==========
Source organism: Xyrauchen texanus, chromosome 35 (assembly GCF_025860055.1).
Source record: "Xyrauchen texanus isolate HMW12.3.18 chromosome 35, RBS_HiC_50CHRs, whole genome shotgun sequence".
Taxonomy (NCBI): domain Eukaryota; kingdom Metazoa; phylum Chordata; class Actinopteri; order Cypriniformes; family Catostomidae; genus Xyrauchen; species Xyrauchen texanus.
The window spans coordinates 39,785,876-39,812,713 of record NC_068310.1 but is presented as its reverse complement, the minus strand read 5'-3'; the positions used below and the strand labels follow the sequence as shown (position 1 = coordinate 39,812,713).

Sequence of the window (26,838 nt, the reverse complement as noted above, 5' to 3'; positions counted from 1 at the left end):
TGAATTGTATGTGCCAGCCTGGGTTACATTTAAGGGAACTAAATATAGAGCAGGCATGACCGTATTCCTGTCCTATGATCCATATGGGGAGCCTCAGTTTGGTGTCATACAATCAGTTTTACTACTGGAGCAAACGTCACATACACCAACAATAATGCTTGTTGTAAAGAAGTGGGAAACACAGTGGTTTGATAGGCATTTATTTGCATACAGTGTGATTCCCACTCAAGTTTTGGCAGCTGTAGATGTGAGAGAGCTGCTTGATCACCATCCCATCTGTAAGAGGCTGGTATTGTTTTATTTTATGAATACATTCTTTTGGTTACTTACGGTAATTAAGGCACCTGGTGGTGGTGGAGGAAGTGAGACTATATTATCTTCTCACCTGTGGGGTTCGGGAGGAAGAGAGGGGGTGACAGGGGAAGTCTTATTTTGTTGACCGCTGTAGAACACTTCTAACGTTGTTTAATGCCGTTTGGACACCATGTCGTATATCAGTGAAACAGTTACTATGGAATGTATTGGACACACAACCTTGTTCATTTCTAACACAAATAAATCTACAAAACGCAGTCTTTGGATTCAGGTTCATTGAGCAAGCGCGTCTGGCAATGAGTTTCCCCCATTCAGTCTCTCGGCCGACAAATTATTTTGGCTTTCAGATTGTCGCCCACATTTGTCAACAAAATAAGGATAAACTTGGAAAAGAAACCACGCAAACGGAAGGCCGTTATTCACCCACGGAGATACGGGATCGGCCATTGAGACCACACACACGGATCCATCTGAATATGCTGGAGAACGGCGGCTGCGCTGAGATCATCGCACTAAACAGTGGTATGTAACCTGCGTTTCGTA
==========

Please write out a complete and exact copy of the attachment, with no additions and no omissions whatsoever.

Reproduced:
Source organism: Xyrauchen texanus, chromosome 35 (assembly GCF_025860055.1).
Source record: "Xyrauchen texanus isolate HMW12.3.18 chromosome 35, RBS_HiC_50CHRs, whole genome shotgun sequence".
Taxonomy (NCBI): domain Eukaryota; kingdom Metazoa; phylum Chordata; class Actinopteri; order Cypriniformes; family Catostomidae; genus Xyrauchen; species Xyrauchen texanus.
The window spans coordinates 39,785,876-39,812,713 of record NC_068310.1 but is presented as its reverse complement, the minus strand read 5'-3'; the positions used below and the strand labels follow the sequence as shown (position 1 = coordinate 39,812,713).

Sequence of the window (26,838 nt, the reverse complement as noted above, 5' to 3'; positions counted from 1 at the left end):
TGAATTGTATGTGCCAGCCTGGGTTACATTTAAGGGAACTAAATATAGAGCAGGCATGACCGTATTCCTGTCCTATGATCCATATGGGGAGCCTCAGTTTGGTGTCATACAATCAGTTTTACTACTGGAGCAAACGTCACATACACCAACAATAATGCTTGTTGTAAAGAAGTGGGAAACACAGTGGTTTGATAGGCATTTATTTGCATACAGTGTGATTCCCACTCAAGTTTTGGCAGCTGTAGATGTGAGAGAGCTGCTTGATCACCATCCCATCTGTAAGAGGCTGGTATTGTTTTATTTTATGAATACATTCTTTTGGTTACTTACGGTAATTAAGGCACCTGGTGGTGGTGGAGGAAGTGAGACTATATTATCTTCTCACCTGTGGGGTTCGGGAGGAAGAGAGGGGGTGACAGGGGAAGTCTTATTTTGTTGACCGCTGTAGAACACTTCTAACGTTGTTTAATGCCGTTTGGACACCATGTCGTATATCAGTGAAACAGTTACTATGGAATGTATTGGACACACAACCTTGTTCATTTCTAACACAAATAAATCTACAAAACGCAGTCTTTGGATTCAGGTTCATTGAGCAAGCGCGTCTGGCAATGAGTTTCCCCCATTCAGTCTCTCGGCCGACAAATTATTTTGGCTTTCAGATTGTCGCCCACATTTGTCAACAAAATAAGGATAAACTTGGAAAAGAAACCACGCAAACGGAAGGCCGTTATTCACCCACGGAGATACGGGATCGGCCATTGAGACCACACACACGGATCCATCTGAATATGCTGGAGAACGGCGGCTGCGCTGAGATCATCGCACTAAACAGTGGTATGTAACCTGCGTTTCGTA